By Dr. Ryan D. Long, Mining and Metals Research Corp.
Silvercorp Metals Inc. (TSX:SVM) (NYSE:SVM) invited a group of analysts to an informational call on the geology of the Ying Mining District, China, where the company operates a number of mines and recently began pouring gold doré for the first time (Figure 1). This article and video contains a summary of the things I learned from that call.
Over the past three years, Silvercorp has been exploring for gold alongside producing, and exploring for, silver. Since commencing production at Ying way back in 2006, the company has received assay results from areas that were unusually rich in gold and produced gold as a by-product.
But it was not until 2020 that the full potential for gold mineralisation began to be recognized, when the company discovered a series of gently dipping quartz-ankerite-sulphide shear zones, which were crosscut and overprinted by the sub-vertical silver-lead-zinc veins. Sampling of these zones returned high-gold and copper grades and created a new exploration paradigm for the company.
Since this discovery, Silvercorp has increased its exploration activity and has been actively exploring for gold mineralisation with a series of exciting drill results, including these results from the LMW Mine:
- 1.11 metres at grades 18.0 grams per tonne (“g/t”) gold (“Au”), 32 g/t silver (“Ag”), and 8.38 per cent copper (“Cu”) – ZKX1009
Veins LM50 and LM26:
- 1.26 metres at grades of 10.79 g/t Au, 272 g/t Ag, 1.55 per cent Pb, 0.19 per cent zinc (“Zn”) and 0.10 per cent -ZKX0597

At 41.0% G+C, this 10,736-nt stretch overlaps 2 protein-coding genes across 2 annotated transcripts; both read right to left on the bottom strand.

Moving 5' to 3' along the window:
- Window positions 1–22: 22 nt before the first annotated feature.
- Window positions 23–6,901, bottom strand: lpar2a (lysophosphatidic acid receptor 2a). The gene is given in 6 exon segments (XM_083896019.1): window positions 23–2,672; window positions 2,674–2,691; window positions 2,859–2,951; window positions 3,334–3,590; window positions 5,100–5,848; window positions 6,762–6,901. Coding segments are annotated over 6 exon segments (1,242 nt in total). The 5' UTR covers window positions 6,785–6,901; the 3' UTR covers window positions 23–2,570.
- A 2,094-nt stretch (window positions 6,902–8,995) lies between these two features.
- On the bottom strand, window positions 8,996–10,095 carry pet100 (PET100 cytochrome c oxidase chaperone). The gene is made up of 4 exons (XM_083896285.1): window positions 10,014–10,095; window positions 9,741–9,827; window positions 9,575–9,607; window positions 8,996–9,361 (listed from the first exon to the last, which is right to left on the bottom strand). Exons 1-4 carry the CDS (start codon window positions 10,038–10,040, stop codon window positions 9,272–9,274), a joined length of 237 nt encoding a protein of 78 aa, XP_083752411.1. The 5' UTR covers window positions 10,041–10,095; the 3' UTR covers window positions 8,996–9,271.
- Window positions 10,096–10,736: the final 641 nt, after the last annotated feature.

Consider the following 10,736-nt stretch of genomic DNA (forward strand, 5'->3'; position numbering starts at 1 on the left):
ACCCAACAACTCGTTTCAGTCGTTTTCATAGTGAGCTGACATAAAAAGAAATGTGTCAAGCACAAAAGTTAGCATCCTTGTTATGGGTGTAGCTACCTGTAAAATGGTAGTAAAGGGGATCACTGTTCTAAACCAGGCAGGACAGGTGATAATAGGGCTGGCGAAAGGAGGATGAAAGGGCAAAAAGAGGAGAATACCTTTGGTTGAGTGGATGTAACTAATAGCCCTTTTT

- 0.59 metres at grades of 22.79 g/t Au, 31 g/t Ag and 0.13 per cent Pb – ZKX0598
- 1.24 metres at grades of 28.9 g/t Au and 12 g/t Ag – ZKX3822
These veins have also begun to be uncovered along different levels of the LMW Mine, revealing two dominant types of gold-bearing veins. The first type is laterally and vertically extensive, north dipping, quartz sulphide veins that appear to have developed along low angle compression related fault planes and are associated with strong chalcopyrite mineralisation (Figure 2).
Figure 2: Photo of a Quartz-Chalcopyrite-Gold Vein
The second type of veins are associated with shear structures, containing prominent alteration of the host gneiss. These south dipping structures contain a series of thin bedding parallel quartz veins with fine disseminated pyrite (Figure 3).
Silvercorp has just commenced gold mining activities that are focused on the LM50 Vein, given its high gold grade and proximity to existing mine development (Figure 4), but the extensive data set gives the company numerous targets for further gold production. Exploration activities are testing the lateral and horizontal extension potential of these gold-bearing veins, where gold mineralisation has already been intermittently intersected, shown as brown ellipses in Figure 4.
The potential for gold mineralisation is further highlighted by the wider regional geology. The Ying Mining District is within the Qinling Orogenic Belt, a 1,200 km long area of intense tectonic activity caused by the collision of the North and South China Cratons during the Early Mesozoic period. The Qinling Orogenic Belt is well known for its gold endowment, containing more gold deposits than silver deposits (Figure 5).
As Silvercorp began to understand the potential for gold mineralisation within the Ying Mining District, it looked to enhance its gold processing capabilities by further upgrading and optimizing its milling facility, including the addition of a new Knelson gold gravity separation circuit.
Silvercorp has increased its gold production by 105 per cent during its last quarter and plans to continue to increase its gold production into 2024.
As Silvercorp wraps up its exploration in 2023, it is gearing up to release an NI 43-101 report in the first half of 2024. We look forward to reviewing updated mineral resources and reserves estimates, as well as additional details on the growth in gold production.
For more information about Silvercorp’s projects, please visit www.silvercorpmetals.com/welcome.
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